IN PROGRESS - Courtesy of RF Nuclear Guardianship and others - The sequence of events/history of the production of plutonium triggers for warheads in the suburbs of Denver to the current status of government mismanagement, hazardous waste and continued health concerns.
As of March 2020, the Jefferson Parkway faces a number of serious setbacks. In December 2019 one of the three consortia qualified to bid on the construction and operation of the Parkway withdrew from the procurement process, citing internal analysis which concluded the revenue from operating the Parkway would not cover the cost of constructing it.Read more
Pervasive Presence of Plutonium Dioxide “Hot” Particles in Soils Near Rocky Flats
Michael E. Ketterer and Scott C. Szechenyi Northern Arizona University, Flagstaff, AZ 86011-5698 USA
Contact: [email protected]
Decades of studies have demonstrated that soils from the Rocky Flats National Wildlife Refuge and surroundings contain elevated levels of plutonium (239+240Pu). The plutonium originating from Rocky Flats is found in two distinct forms: a) plutonium that is dispersed relatively uniformly on the surfaces of all the soil particles, and b) “hot particles” of essentially pure plutonium dioxide. To date, studies conducted by the US Department of Energy and others have focused on measuring the first, uniformly dispersed form, while largely ignoring the latter. Expanding upon our previous work reported in September 2019, this study performed a series of experiments specifically designed to detect small plutonium dioxide particles. We analyzed surface composite soil samples (0-5 cm, < 75-micron size fraction) collected in 2019 from the Jefferson County right-of way property immediately west of Indiana Street, in the proximity of the former east gate of the weapons plant. Also investigated were soils collected in 2000-2002 from property east of Indiana Street on City of Westminster open space. For each of the nine composite soils, we performed individual analyses of > 30 portions of ~ 200 millgrams. Samples were dissolved using potassium hydroxide fusions; plutonium was chemically separated, and the quantity of 239Pu was measured in each ~ 200 mg portion using mass spectrometry. The results reveal, for each of the composite samples, a consistent 239Pu baseline concentration resulting from 903 Pad contamination. However, all of the composites each exhibit several specific 200 mg soil portions with outlying, elevated activities. In the same manner as was interpreted by Engineering Analytics in their August 2019 discovery of an 8.8 micron PuO2 particle, the abovebaseline content indicates the presence of individual PuO2 particles in some 200 mg portions of soil. The increase in 239Pu concentration above baseline been used to calculate the mass of the plutonium dioxide particle, which is related to its diameter. The results reveal the presence of 46 total plutonium dioxide particles ranging from 0.4 to 2.1 microns in diameter, in all of the composite samples. By comparison, a micron represents one-millionth of a meter, which is considerably smaller than the diameter of a human hair. Particles in this size range are referred to as respirable, indicating that they can be inhaled and lodged in lung tissue on a long-term basis. Plutonium dioxide particles contained within the lungs will release their alpha decay energy within a small volume of affected tissue, producing localized internal doses of radioactivity. Using these methods, we have characterized the diameters of more than 40 individual PuO2 particles. Plutonium dioxide particles are found to be pervasive in non-US Government land east of Rocky Flats, and it is reasonable to believe that ongoing wind transport is continuing to spread the contamination across open space used by the public, and toward residential areas. We consistently find PuO2 particles in Rocky Flats proximity soils; all of the composite samples exhibited baseline, 903-Pad 239+240Pu activities well below the US Department of Energy standard of 50 pCi/gram, and PuO2 particles are even found in soils containing less than the CDPHE “construction standard” of 2 dpm/g 239+240Pu. From the standpoint of protection from PuO2 inhalation hazards, neither the previously applied DOE/CDPHE soil removal standard of 50 pCi/g 239+240Pu nor the CDPHE State construction standard of 2 dpm/g guarantee the absence of respirable PuO2 (s).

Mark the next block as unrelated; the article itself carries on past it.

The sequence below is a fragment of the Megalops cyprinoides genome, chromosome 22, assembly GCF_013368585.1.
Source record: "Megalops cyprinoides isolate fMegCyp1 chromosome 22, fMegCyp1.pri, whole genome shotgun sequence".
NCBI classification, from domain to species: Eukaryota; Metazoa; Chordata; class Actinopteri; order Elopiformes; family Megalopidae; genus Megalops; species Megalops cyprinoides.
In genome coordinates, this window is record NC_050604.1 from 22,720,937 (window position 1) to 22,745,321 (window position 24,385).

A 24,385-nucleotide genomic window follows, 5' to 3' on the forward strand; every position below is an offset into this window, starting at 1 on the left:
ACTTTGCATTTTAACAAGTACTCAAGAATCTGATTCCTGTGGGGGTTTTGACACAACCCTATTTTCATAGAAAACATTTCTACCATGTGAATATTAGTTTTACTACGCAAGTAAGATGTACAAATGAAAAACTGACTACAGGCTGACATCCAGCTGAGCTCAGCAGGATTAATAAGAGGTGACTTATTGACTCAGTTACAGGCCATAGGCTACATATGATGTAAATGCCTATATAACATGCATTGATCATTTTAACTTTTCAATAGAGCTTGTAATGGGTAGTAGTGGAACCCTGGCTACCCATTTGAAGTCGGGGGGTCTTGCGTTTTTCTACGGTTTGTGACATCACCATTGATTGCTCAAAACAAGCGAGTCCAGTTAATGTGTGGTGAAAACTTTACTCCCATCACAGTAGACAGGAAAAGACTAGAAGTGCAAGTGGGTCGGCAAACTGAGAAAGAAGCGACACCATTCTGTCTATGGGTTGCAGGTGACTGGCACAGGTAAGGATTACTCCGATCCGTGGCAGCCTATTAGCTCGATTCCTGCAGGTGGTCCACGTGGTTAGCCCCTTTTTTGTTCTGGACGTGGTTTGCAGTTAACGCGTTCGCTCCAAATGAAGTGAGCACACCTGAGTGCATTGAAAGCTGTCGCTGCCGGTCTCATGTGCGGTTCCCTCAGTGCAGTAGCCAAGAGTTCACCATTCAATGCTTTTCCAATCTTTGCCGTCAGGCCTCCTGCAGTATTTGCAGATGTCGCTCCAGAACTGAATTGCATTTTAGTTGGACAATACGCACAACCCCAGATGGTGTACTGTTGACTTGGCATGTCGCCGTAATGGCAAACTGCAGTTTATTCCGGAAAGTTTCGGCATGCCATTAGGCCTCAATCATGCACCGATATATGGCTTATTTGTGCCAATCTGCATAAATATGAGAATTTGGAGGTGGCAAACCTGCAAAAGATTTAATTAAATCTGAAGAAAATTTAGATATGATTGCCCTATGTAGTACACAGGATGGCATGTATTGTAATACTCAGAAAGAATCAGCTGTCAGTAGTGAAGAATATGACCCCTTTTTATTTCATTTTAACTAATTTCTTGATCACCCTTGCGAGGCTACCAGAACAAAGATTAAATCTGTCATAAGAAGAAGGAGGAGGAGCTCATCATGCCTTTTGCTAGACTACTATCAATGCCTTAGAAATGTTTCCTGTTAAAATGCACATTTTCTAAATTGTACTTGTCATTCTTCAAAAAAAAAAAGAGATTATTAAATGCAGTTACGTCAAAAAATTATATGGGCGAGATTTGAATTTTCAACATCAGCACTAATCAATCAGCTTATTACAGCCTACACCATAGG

LeRoy More <[email protected]>
The first of the two nuclear bombs used against Japan was a uranium bomb dropped on the city of Hiroshima. The second bomb, which destroyed Nagasaki, was a plutonium bomb. U.S. authorities soon realized that plutonium bombs weighed less but had a bigger explosion, so they decided that all future U.S. nuclear bombs would be made with plutonium. The Austin Company of Cleveland, Ohio, was given the task of selecting a site for this plutonium work. They chose a place called Rocky Flats, 16 miles northwest of downtown Denver. They took wind readings at the former Stapleton Airport, where the wind blows north. This was a fatal mistake, because at Rocky Flats severe winds from the mountains carried debris, including tiny particles of plutonium southeast into suburbs and Denver.
High winds turned over a large truck on Hwy. 93 near Rocky Flats (Rocky Mountain News, Dec. 14, 1990)Read more